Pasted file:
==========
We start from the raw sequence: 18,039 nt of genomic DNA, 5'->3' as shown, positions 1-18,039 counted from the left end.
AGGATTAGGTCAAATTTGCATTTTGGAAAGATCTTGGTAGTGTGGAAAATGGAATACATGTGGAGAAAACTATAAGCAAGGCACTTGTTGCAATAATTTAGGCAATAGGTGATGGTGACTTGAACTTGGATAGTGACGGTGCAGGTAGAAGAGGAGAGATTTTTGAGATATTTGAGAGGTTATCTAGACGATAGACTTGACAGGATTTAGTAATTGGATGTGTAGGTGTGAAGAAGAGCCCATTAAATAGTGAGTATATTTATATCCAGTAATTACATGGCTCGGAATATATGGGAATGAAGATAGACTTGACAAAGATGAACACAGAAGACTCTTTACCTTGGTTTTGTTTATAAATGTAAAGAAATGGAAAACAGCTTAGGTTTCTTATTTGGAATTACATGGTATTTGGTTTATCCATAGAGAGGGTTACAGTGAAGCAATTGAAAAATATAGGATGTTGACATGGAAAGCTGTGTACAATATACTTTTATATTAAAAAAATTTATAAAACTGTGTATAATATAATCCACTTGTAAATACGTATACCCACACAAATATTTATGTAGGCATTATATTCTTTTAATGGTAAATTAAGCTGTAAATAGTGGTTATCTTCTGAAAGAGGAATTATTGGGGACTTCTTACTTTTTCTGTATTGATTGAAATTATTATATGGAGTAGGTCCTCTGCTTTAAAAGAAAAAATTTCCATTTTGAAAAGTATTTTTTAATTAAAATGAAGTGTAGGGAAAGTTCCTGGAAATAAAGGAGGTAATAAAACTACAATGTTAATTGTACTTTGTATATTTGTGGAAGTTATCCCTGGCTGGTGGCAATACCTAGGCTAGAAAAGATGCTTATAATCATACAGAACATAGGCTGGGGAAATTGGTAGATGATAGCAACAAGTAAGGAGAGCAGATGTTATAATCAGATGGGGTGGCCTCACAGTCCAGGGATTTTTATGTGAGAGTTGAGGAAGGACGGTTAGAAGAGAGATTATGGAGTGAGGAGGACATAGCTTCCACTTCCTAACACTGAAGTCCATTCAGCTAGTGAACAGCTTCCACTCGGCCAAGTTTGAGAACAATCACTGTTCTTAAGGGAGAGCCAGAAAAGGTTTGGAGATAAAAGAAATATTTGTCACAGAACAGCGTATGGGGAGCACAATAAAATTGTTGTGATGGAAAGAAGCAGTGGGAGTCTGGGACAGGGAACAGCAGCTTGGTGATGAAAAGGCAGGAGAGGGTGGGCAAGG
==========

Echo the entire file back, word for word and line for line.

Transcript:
We start from the raw sequence: 18,039 nt of genomic DNA, 5'->3' as shown, positions 1-18,039 counted from the left end.
AGGATTAGGTCAAATTTGCATTTTGGAAAGATCTTGGTAGTGTGGAAAATGGAATACATGTGGAGAAAACTATAAGCAAGGCACTTGTTGCAATAATTTAGGCAATAGGTGATGGTGACTTGAACTTGGATAGTGACGGTGCAGGTAGAAGAGGAGAGATTTTTGAGATATTTGAGAGGTTATCTAGACGATAGACTTGACAGGATTTAGTAATTGGATGTGTAGGTGTGAAGAAGAGCCCATTAAATAGTGAGTATATTTATATCCAGTAATTACATGGCTCGGAATATATGGGAATGAAGATAGACTTGACAAAGATGAACACAGAAGACTCTTTACCTTGGTTTTGTTTATAAATGTAAAGAAATGGAAAACAGCTTAGGTTTCTTATTTGGAATTACATGGTATTTGGTTTATCCATAGAGAGGGTTACAGTGAAGCAATTGAAAAATATAGGATGTTGACATGGAAAGCTGTGTACAATATACTTTTATATTAAAAAAATTTATAAAACTGTGTATAATATAATCCACTTGTAAATACGTATACCCACACAAATATTTATGTAGGCATTATATTCTTTTAATGGTAAATTAAGCTGTAAATAGTGGTTATCTTCTGAAAGAGGAATTATTGGGGACTTCTTACTTTTTCTGTATTGATTGAAATTATTATATGGAGTAGGTCCTCTGCTTTAAAAGAAAAAATTTCCATTTTGAAAAGTATTTTTTAATTAAAATGAAGTGTAGGGAAAGTTCCTGGAAATAAAGGAGGTAATAAAACTACAATGTTAATTGTACTTTGTATATTTGTGGAAGTTATCCCTGGCTGGTGGCAATACCTAGGCTAGAAAAGATGCTTATAATCATACAGAACATAGGCTGGGGAAATTGGTAGATGATAGCAACAAGTAAGGAGAGCAGATGTTATAATCAGATGGGGTGGCCTCACAGTCCAGGGATTTTTATGTGAGAGTTGAGGAAGGACGGTTAGAAGAGAGATTATGGAGTGAGGAGGACATAGCTTCCACTTCCTAACACTGAAGTCCATTCAGCTAGTGAACAGCTTCCACTCGGCCAAGTTTGAGAACAATCACTGTTCTTAAGGGAGAGCCAGAAAAGGTTTGGAGATAAAAGAAATATTTGTCACAGAACAGCGTATGGGGAGCACAATAAAATTGTTGTGATGGAAAGAAGCAGTGGGAGTCTGGGACAGGGAACAGCAGCTTGGTGATGAAAAGGCAGGAGAGGGTGGGCAAGG